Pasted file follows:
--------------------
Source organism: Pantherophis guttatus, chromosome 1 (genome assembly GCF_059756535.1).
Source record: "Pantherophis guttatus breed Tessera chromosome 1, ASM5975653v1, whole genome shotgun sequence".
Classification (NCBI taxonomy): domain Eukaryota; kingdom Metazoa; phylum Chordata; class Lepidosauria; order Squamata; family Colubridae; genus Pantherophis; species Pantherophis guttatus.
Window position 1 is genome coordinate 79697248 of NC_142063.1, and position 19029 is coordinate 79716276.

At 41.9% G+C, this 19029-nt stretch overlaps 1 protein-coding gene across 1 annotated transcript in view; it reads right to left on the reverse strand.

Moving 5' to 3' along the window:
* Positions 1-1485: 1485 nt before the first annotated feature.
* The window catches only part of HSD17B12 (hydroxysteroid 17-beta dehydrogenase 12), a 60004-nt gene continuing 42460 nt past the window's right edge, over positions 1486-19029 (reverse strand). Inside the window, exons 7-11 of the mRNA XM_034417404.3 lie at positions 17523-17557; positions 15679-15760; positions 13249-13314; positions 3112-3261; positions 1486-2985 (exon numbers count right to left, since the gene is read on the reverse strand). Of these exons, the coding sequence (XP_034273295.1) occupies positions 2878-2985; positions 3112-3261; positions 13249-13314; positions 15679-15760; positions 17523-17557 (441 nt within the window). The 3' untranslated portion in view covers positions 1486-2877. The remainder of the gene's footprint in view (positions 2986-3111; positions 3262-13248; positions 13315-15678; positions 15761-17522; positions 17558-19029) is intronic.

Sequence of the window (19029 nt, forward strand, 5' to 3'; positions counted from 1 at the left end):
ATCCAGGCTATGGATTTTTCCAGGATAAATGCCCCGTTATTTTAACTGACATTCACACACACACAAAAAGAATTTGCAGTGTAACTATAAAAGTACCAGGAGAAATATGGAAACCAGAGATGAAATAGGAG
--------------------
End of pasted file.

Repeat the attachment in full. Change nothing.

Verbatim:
Source organism: Pantherophis guttatus, chromosome 1 (genome assembly GCF_059756535.1).
Source record: "Pantherophis guttatus breed Tessera chromosome 1, ASM5975653v1, whole genome shotgun sequence".
Classification (NCBI taxonomy): domain Eukaryota; kingdom Metazoa; phylum Chordata; class Lepidosauria; order Squamata; family Colubridae; genus Pantherophis; species Pantherophis guttatus.
Window position 1 is genome coordinate 79697248 of NC_142063.1, and position 19029 is coordinate 79716276.

At 41.9% G+C, this 19029-nt stretch overlaps 1 protein-coding gene across 1 annotated transcript in view; it reads right to left on the reverse strand.

Moving 5' to 3' along the window:
* Positions 1-1485: 1485 nt before the first annotated feature.
* The window catches only part of HSD17B12 (hydroxysteroid 17-beta dehydrogenase 12), a 60004-nt gene continuing 42460 nt past the window's right edge, over positions 1486-19029 (reverse strand). Inside the window, exons 7-11 of the mRNA XM_034417404.3 lie at positions 17523-17557; positions 15679-15760; positions 13249-13314; positions 3112-3261; positions 1486-2985 (exon numbers count right to left, since the gene is read on the reverse strand). Of these exons, the coding sequence (XP_034273295.1) occupies positions 2878-2985; positions 3112-3261; positions 13249-13314; positions 15679-15760; positions 17523-17557 (441 nt within the window). The 3' untranslated portion in view covers positions 1486-2877. The remainder of the gene's footprint in view (positions 2986-3111; positions 3262-13248; positions 13315-15678; positions 15761-17522; positions 17558-19029) is intronic.

Sequence of the window (19029 nt, forward strand, 5' to 3'; positions counted from 1 at the left end):
ATCCAGGCTATGGATTTTTCCAGGATAAATGCCCCGTTATTTTAACTGACATTCACACACACACAAAAAGAATTTGCAGTGTAACTATAAAAGTACCAGGAGAAATATGGAAACCAGAGATGAAATAGGAG